Monday, June 30, 2008
LOUDON, N.H., June 29 -- Kurt Busch had strategy and luck on his side. Tony Stewart had neither.
That's how Busch wound up ending his 29-race winless string Sunday at New Hampshire Motor Speedway in the rain-shortened Lenox Industrial Tools 301, while Stewart simply added another disheartening loss to his own winless string, which has reached 31 races.
"Sometimes you just don't win 'em the right way," Busch said. "I think we can honestly say that, but we had a lot of work and a lot of effort put in today, and we'll take it."
Busch's win came on a day when two-time Cup champion Stewart dominated, leading 132 of 284 laps, only to see the hard luck that has dogged him all season continue.
Busch hasn't had much to celebrate this season, either.
Since finishing second to teammate Ryan Newman in the season-opening Daytona 500, the 2004 Cup champion had finished in the top 10 only once and came into this event 22nd in the points. But Sunday turned out to be his day, thanks to crew chief Pat Tryson's decision to keep his No. 2 Dodge on track when Stewart and several other lead cars pitted during a late caution period.
When the race eventually ended 17 laps short, with the field under a red flag on pit road, Busch had his 18th career victory and Stewart was an unhappy 13th.
"I've been on the flipside of it plenty of times," Busch said. "There's those times when you just grit your teeth and go, 'What could we have done different? Why did it happen this way?' So it isn't pretty, but we'll take it.
"That's the beauty of Sprint Cup racing is the competition level is always at its best. Sometimes the guys that have fast race cars don't win because they got outdueled in the pits with pit strategy. You take 'em when you can get 'em because you get burned plenty of times the other way."
Runner-up Michael Waltrip, who had not finished better than 23rd this season, used the same strategy. The two-time Daytona 500 winner said he was hoping the race would go to the end because he thought he had a faster car than Busch did. But Busch thought he could hold the top spot.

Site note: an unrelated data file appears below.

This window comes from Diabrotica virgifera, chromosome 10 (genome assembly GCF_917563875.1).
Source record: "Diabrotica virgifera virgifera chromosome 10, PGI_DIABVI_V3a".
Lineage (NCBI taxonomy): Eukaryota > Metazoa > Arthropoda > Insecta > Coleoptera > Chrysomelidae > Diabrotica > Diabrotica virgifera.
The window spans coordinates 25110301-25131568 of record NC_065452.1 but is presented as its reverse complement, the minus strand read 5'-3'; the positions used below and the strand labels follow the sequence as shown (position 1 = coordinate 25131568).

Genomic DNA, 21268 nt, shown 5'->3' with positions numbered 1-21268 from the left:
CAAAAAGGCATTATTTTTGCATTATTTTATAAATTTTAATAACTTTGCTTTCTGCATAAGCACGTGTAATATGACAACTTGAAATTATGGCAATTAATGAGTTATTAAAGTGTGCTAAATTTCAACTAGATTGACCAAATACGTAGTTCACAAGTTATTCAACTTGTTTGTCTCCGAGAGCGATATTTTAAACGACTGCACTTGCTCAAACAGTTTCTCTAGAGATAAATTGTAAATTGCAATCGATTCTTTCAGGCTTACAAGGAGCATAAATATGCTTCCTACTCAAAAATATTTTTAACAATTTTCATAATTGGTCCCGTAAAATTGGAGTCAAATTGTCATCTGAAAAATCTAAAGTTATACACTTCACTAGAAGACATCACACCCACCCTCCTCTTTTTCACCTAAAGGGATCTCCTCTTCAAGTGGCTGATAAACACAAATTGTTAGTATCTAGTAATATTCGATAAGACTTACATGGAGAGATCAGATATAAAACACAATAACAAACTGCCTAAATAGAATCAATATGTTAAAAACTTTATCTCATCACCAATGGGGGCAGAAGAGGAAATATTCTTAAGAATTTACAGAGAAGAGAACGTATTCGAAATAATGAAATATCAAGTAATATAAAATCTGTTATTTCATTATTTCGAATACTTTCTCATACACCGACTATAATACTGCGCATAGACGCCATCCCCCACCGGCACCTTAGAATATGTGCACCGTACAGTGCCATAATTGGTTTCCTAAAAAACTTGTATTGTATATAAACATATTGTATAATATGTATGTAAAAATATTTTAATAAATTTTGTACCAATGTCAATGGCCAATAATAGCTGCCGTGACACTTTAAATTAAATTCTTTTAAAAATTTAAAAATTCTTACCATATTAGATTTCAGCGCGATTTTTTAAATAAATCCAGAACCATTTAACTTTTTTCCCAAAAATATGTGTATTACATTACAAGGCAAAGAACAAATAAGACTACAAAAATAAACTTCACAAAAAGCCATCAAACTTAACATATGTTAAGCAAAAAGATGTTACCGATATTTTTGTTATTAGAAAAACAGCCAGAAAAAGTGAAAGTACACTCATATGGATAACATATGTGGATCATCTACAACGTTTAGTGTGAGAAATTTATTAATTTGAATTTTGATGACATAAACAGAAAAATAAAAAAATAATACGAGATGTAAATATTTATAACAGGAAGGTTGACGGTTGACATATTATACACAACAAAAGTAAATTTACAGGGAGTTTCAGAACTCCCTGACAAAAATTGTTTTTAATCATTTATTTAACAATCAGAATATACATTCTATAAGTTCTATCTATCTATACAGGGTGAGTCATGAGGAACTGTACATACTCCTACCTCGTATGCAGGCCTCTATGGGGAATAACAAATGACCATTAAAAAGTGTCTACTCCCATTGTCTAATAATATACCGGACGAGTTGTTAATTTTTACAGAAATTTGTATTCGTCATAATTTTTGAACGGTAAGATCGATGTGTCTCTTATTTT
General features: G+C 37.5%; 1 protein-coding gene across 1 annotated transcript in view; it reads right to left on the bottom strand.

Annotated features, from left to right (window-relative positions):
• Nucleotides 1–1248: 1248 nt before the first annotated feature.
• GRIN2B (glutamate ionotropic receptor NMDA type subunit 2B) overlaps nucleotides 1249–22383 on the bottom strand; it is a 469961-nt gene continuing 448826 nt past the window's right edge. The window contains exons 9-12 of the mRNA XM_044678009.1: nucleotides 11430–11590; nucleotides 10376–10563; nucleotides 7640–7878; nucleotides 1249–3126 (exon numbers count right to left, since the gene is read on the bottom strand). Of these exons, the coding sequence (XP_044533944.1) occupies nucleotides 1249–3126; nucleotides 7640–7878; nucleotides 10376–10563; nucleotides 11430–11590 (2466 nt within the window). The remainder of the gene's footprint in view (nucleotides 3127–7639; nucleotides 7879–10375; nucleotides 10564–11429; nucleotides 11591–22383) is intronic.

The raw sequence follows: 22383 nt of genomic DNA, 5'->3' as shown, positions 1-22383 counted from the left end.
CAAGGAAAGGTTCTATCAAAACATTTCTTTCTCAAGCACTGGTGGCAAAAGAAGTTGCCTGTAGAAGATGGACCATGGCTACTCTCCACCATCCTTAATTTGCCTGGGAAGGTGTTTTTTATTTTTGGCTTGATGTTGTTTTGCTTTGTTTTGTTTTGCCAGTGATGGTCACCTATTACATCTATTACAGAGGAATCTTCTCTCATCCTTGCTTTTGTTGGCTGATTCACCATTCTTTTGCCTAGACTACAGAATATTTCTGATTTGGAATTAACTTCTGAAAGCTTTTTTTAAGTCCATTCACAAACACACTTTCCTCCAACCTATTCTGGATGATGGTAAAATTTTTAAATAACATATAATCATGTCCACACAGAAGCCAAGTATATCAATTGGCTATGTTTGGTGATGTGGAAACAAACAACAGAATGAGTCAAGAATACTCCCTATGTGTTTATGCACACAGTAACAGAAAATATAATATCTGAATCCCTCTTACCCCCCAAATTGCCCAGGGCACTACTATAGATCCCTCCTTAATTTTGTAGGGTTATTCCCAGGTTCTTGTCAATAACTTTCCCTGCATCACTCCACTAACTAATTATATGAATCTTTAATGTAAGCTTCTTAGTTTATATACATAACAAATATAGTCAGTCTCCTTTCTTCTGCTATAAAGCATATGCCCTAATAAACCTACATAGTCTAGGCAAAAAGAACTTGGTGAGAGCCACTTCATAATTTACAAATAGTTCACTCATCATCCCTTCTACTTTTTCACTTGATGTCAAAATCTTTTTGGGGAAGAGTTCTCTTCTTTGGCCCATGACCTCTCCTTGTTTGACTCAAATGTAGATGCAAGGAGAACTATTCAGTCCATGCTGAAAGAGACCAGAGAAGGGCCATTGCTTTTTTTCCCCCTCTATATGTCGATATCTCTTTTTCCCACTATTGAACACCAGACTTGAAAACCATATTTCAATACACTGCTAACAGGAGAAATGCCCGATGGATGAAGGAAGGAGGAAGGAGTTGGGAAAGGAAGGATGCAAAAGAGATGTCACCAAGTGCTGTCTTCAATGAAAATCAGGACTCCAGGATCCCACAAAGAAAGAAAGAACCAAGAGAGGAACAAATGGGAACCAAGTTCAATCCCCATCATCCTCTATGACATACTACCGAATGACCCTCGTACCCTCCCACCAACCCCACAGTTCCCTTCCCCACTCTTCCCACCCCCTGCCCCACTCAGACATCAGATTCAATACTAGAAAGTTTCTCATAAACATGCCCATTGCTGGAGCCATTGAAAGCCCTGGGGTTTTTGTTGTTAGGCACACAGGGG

"I felt like it was going to be a great duel down to the end with everybody on old tires, everybody would have been slipping and sliding," Busch said. "I felt we had track position, and I felt like my fire and desire was going to overcome anything today to get into Victory Lane."
Tryson said Busch could have won even if the rain had cut the race short.
"To be honest, we were rooting for it not to rain because we had the fuel mileage to make it to the end and the other guys were going to have to pit, so we weren't really counting on the rain," he said. "It just kind of worked out that they all pitted there and then it rained. But it could have worked out the other way, too."
Stewart, who dominated the second half of the race on the 1.058-mile oval, held off a challenge from two-time reigning Cup champion Jimmie Johnson late in the race and appeared on the way to his first victory since August at Watkins Glen, N.Y. But Stewart and most of the other drivers who had been racing at the front of the pack did not have enough gas to get to the end.
On Lap 271, Dale Earnhardt Jr., who had been in the top 10 all day, started toward pit road and was hit from behind by Jamie McMurray, who then spun into David Ragan, bringing out a caution.
Stewart and the rest of the front-runners pitted under the ensuing yellow flag, while Busch and seven other drivers who had pitted more recently than the leaders, stayed on track.
The race restarted on Lap 279, but there was another caution on Lap 280, with Clint Bowyer and Sam Hornish Jr. crashing.